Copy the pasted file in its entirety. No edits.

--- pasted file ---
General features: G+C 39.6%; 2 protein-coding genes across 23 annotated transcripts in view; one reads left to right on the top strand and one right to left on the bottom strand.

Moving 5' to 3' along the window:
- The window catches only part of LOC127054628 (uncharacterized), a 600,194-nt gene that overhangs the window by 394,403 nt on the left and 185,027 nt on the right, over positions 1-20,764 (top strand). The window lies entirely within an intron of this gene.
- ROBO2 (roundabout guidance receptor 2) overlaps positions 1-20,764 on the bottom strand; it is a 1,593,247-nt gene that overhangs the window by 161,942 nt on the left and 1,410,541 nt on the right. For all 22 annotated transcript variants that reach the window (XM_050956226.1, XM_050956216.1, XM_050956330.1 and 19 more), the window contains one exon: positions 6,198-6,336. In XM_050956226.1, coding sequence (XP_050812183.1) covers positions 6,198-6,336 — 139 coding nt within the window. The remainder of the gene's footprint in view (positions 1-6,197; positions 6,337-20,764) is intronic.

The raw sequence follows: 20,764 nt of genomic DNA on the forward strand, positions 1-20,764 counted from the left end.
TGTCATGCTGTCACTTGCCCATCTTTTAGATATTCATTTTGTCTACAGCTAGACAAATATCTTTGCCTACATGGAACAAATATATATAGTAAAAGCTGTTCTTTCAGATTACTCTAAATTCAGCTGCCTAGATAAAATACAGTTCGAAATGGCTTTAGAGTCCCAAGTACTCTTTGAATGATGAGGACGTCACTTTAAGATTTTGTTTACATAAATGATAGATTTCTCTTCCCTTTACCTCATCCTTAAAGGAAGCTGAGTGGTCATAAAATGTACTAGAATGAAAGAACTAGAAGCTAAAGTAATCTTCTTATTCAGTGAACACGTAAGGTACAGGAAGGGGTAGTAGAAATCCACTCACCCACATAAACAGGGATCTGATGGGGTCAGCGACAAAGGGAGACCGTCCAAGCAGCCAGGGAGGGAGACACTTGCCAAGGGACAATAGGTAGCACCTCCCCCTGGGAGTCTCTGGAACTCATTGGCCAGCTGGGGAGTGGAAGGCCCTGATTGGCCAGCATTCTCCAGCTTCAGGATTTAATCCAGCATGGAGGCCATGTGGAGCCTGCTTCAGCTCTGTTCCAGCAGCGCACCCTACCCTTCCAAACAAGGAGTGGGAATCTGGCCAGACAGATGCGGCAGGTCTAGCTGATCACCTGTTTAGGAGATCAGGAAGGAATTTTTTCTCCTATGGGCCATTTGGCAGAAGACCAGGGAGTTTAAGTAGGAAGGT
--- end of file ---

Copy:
General features: G+C 39.6%; 2 protein-coding genes across 23 annotated transcripts in view; one reads left to right on the top strand and one right to left on the bottom strand.

Moving 5' to 3' along the window:
- The window catches only part of LOC127054628 (uncharacterized), a 600,194-nt gene that overhangs the window by 394,403 nt on the left and 185,027 nt on the right, over positions 1-20,764 (top strand). The window lies entirely within an intron of this gene.
- ROBO2 (roundabout guidance receptor 2) overlaps positions 1-20,764 on the bottom strand; it is a 1,593,247-nt gene that overhangs the window by 161,942 nt on the left and 1,410,541 nt on the right. For all 22 annotated transcript variants that reach the window (XM_050956226.1, XM_050956216.1, XM_050956330.1 and 19 more), the window contains one exon: positions 6,198-6,336. In XM_050956226.1, coding sequence (XP_050812183.1) covers positions 6,198-6,336 — 139 coding nt within the window. The remainder of the gene's footprint in view (positions 1-6,197; positions 6,337-20,764) is intronic.

The raw sequence follows: 20,764 nt of genomic DNA on the forward strand, positions 1-20,764 counted from the left end.
TGTCATGCTGTCACTTGCCCATCTTTTAGATATTCATTTTGTCTACAGCTAGACAAATATCTTTGCCTACATGGAACAAATATATATAGTAAAAGCTGTTCTTTCAGATTACTCTAAATTCAGCTGCCTAGATAAAATACAGTTCGAAATGGCTTTAGAGTCCCAAGTACTCTTTGAATGATGAGGACGTCACTTTAAGATTTTGTTTACATAAATGATAGATTTCTCTTCCCTTTACCTCATCCTTAAAGGAAGCTGAGTGGTCATAAAATGTACTAGAATGAAAGAACTAGAAGCTAAAGTAATCTTCTTATTCAGTGAACACGTAAGGTACAGGAAGGGGTAGTAGAAATCCACTCACCCACATAAACAGGGATCTGATGGGGTCAGCGACAAAGGGAGACCGTCCAAGCAGCCAGGGAGGGAGACACTTGCCAAGGGACAATAGGTAGCACCTCCCCCTGGGAGTCTCTGGAACTCATTGGCCAGCTGGGGAGTGGAAGGCCCTGATTGGCCAGCATTCTCCAGCTTCAGGATTTAATCCAGCATGGAGGCCATGTGGAGCCTGCTTCAGCTCTGTTCCAGCAGCGCACCCTACCCTTCCAAACAAGGAGTGGGAATCTGGCCAGACAGATGCGGCAGGTCTAGCTGATCACCTGTTTAGGAGATCAGGAAGGAATTTTTTCTCCTATGGGCCATTTGGCAGAAGACCAGGGAGTTTAAGTAGGAAGGT